Cluster Three: The Mental Anguish of Rumination
The final methods are those that deal with the difficult problem of a brain that won't stop thinking about distressing thoughts. Worries predominate in social phobia, GAD, and other kinds of anxiety, and continual rumination can create nausea and tension, destroying every good thing in life. A metaphor drawn from nature for this kind of worry would be kudzu, the nearly unkillable plant that proliferates wildly, suffocating every other form of life, just as continual worry suffocates clients' mental and emotional lives.
Again, my problem mostly occurs when I'm trying to go to sleep at night and at this point, it's not debilitating but it is bothersome and has led to more than a few sleepless nights. The article goes on with some methodologies to deal with rumination. I think there is some good advice in that article.
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Old 03-13-2013, 01:26 PM   #21
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While I'm so sorry you've had to go through so much, it's wonderful you're brave enough to share your story and I'm so very thankful that you've posted all this information.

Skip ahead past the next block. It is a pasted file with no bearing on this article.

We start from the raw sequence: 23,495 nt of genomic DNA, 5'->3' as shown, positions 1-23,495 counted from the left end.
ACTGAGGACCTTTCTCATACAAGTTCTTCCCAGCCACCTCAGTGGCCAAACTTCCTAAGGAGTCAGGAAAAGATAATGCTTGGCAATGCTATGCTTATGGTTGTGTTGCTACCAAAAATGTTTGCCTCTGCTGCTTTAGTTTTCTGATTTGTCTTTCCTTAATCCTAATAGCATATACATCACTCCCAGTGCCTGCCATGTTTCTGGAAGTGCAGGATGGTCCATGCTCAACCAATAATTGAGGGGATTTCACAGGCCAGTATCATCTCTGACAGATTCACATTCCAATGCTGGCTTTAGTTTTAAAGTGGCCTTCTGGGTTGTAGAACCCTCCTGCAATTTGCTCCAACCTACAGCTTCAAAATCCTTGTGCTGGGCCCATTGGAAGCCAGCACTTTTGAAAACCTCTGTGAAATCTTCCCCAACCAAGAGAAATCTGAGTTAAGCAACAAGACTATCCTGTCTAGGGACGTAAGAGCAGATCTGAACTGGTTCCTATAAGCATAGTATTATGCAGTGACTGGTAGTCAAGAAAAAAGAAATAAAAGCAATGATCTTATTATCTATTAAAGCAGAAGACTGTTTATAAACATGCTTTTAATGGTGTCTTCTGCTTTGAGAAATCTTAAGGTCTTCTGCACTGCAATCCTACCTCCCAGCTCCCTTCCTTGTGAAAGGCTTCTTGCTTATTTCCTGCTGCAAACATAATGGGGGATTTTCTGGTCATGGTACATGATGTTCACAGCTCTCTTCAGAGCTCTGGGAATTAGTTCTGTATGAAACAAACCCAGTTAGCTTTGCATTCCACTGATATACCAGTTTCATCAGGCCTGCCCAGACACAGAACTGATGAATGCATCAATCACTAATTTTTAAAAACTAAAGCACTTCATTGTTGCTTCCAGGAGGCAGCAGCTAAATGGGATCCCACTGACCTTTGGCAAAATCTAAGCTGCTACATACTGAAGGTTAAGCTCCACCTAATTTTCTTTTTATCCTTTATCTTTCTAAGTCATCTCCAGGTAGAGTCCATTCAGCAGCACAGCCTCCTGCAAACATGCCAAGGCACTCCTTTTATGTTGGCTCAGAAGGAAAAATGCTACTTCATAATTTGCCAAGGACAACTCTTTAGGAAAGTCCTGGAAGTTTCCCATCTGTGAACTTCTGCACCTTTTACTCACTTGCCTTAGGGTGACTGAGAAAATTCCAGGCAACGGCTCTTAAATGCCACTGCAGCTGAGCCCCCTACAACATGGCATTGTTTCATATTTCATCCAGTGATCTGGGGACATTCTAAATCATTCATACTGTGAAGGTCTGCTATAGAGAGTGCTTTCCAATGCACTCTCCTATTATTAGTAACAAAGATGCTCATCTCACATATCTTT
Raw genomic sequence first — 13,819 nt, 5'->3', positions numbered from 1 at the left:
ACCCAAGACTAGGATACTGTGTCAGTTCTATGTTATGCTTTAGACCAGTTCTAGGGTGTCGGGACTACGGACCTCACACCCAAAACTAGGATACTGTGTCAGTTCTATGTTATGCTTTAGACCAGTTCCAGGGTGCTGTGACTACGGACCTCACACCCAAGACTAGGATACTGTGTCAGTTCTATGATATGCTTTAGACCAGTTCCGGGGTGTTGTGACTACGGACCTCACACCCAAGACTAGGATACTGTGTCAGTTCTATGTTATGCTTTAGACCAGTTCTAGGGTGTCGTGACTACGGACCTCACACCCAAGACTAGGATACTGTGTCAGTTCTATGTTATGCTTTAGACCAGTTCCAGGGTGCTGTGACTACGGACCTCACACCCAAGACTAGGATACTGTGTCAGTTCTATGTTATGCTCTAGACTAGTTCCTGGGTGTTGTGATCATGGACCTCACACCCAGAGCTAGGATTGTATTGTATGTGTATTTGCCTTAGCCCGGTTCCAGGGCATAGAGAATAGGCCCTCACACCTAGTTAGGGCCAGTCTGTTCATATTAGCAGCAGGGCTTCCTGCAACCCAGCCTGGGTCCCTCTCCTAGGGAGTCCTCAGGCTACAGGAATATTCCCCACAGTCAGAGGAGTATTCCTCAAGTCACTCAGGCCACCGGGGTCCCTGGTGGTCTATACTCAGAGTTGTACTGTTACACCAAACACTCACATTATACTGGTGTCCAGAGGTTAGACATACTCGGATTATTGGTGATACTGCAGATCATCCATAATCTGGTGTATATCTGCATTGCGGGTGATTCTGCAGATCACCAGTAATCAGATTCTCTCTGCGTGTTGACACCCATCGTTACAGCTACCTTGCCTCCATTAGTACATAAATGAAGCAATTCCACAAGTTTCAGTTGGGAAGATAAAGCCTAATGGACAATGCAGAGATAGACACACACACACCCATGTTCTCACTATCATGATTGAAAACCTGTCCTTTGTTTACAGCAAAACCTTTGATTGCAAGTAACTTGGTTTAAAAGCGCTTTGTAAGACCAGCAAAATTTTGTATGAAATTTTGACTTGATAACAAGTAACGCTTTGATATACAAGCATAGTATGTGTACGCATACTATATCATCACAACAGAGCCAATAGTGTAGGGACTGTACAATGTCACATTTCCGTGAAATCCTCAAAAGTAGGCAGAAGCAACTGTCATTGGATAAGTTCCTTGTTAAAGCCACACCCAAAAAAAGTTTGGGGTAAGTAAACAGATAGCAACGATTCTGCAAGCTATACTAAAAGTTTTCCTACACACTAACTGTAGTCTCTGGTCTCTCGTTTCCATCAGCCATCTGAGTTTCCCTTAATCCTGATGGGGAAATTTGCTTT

Until the last few years, I didn't realize nor recognize that I've had anxiety issues all of my life. What I did know what that I had irrational, unexplainable, unpredictable bouts of freezing up and sobbing uncontrollably. Some strange, seemingly random issues as well, like being unable to answer the phone (what if it's bad news?) or even being unable to make a call to pay a bill or even to visit with a family member. It was like I was spending 90% of my life running around as an emotional time bomb with a chronic case of stage fright.

I wish someone had pulled me aside as a kid or young adult and told me I had anxiety issues, not that I was a pathetic crybaby. I always believed the latter and felt ashamed I couldn't control myself. And thus I'd pour over every bad event and mistake made in my life over and over again, wishing things could have been different, wishing I didn't feel like so much was beyond my control, and not understanding that the patterns were breakable.